Year of Award


Document Type


Degree Type

Doctor of Philosophy (PhD)

Degree Name


Department or School/College

Department of Anthropology

Committee Co-chair

Meradeth Snow, John Douglas

Commitee Members

Ashley McKeown, Jaime Awe, John Ravesloot


University of Montana


The Late (AD 500-700) to Terminal (AD 700-900) Classic transition in the Maya Southern Lowlands has been defined as a period of decline and large scale migrations out of ceremonial centers. The reduced access to food due to multi-decadal droughts severely affected the social and political environments during this period. Previous research focused on large scale geographic migration and diet in this area. What is less understood is the degree and direction of migration at a site-specific level, as well as the community’s specific response through time. This research uses the human remains along with their associated mortuary artifacts from the site of Cahal Pech, Cayo District, Belize in order to understand one community’s response to environmental stress during the Late to Terminal Classic period. Several multivariate statistical analyses were run on a comprehensive stable isotope plan (δ13C, δ15N, δ34S, 86Sr/87Sr, and δ18O) and mortuary database for 27 individuals from the site core. These result were then compared to models created by the author in order to find a best fit. This research found that migration into and out of Cahal Pech was occurring at a similar rate over time and that almost all individuals that showed non-local isotope signatures came from the Macal River region south of the site. The mortuary patterns do not trend on time period, age and sex, origin of the individual, or location of the burial at the site. Rather, the mortuary patterns initially cluster based on grave type and presence or absence of certain grave goods. The findings show no effect during the transition from the Late to Terminal Classic based on the mortuary and bioarchaeological data. This unexpected result may be due to sampling only the Cahal Pech core, possibly representing elite individuals buffered from the worst effects of deteriorating environmental conditions. In order to understand if this is a unique occurrence or regionally expressed, future research will need to be undertaken with broader parameters.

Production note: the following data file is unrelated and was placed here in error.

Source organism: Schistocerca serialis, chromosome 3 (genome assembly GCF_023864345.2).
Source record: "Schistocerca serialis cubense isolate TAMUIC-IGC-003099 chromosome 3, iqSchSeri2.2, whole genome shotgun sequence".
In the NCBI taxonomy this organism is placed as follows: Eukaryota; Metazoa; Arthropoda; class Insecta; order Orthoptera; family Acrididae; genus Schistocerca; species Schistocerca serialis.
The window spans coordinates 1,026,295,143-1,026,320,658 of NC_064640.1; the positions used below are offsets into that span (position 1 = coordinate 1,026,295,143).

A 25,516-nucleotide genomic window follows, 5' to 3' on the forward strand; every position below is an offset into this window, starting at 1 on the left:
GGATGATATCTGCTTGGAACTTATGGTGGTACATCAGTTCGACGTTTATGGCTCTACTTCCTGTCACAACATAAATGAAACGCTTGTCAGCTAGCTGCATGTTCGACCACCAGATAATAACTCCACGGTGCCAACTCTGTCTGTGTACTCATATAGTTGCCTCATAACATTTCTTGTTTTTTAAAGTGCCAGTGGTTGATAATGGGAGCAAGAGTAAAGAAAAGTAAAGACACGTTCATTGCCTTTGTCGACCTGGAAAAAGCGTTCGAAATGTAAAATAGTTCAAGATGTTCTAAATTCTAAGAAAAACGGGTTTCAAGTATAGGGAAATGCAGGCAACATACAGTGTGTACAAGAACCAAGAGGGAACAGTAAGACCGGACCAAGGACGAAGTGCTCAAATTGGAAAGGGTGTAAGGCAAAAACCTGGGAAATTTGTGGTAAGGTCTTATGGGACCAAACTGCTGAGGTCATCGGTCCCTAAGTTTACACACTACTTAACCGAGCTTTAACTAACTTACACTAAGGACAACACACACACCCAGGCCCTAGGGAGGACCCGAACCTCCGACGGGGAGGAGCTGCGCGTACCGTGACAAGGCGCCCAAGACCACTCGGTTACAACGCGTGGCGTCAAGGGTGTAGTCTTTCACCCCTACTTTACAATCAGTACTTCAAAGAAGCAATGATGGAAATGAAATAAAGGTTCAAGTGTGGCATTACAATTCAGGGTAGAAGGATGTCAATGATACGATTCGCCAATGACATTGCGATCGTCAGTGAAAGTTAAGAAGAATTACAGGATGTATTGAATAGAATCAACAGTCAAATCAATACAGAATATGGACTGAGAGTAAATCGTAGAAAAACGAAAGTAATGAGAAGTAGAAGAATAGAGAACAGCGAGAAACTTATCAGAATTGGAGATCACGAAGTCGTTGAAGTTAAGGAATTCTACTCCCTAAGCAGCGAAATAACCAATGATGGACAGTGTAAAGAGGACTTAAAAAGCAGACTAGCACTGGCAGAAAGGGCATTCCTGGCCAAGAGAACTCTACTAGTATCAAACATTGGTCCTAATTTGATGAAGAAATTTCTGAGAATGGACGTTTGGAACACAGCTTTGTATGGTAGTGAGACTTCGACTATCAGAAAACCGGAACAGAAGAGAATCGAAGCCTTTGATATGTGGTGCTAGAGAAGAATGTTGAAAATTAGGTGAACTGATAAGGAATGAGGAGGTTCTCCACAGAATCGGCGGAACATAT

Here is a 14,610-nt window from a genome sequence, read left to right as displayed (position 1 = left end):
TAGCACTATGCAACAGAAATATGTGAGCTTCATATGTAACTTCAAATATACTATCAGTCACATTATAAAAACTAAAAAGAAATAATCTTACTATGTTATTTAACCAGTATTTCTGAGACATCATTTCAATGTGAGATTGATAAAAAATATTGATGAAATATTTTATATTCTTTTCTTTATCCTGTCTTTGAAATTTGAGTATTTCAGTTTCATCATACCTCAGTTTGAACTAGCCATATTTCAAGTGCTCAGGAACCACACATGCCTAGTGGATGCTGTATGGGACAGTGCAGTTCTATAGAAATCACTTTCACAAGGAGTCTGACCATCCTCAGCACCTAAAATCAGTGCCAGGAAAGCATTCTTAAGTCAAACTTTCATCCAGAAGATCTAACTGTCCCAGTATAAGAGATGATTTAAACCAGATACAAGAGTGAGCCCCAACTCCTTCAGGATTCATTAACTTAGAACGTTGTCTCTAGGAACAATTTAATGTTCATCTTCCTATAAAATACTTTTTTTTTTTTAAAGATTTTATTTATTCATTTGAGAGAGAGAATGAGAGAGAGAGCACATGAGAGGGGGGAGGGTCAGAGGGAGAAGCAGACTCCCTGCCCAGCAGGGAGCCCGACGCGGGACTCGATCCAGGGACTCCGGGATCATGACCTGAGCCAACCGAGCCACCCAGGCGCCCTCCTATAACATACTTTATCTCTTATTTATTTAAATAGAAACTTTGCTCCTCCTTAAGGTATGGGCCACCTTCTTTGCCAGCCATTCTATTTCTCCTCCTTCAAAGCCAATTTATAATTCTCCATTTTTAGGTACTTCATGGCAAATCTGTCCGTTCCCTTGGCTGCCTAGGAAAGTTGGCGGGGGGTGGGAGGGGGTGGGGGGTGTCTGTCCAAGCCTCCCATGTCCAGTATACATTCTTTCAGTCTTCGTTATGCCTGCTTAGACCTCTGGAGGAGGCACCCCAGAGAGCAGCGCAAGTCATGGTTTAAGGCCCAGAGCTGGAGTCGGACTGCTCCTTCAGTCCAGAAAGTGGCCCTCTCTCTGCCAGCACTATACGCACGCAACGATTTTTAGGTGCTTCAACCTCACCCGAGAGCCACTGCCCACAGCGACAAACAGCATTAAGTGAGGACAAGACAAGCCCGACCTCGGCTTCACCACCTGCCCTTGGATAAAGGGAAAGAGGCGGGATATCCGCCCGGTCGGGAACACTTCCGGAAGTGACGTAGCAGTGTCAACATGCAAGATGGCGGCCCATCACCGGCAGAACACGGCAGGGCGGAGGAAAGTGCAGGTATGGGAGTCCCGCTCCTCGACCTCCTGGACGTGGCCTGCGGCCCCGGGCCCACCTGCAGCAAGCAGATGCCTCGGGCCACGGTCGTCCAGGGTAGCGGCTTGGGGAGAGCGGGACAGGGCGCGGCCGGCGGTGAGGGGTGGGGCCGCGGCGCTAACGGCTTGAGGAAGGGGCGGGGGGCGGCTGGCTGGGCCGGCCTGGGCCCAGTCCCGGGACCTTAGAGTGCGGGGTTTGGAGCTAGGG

© Copyright 2016 Kirsten Anne Green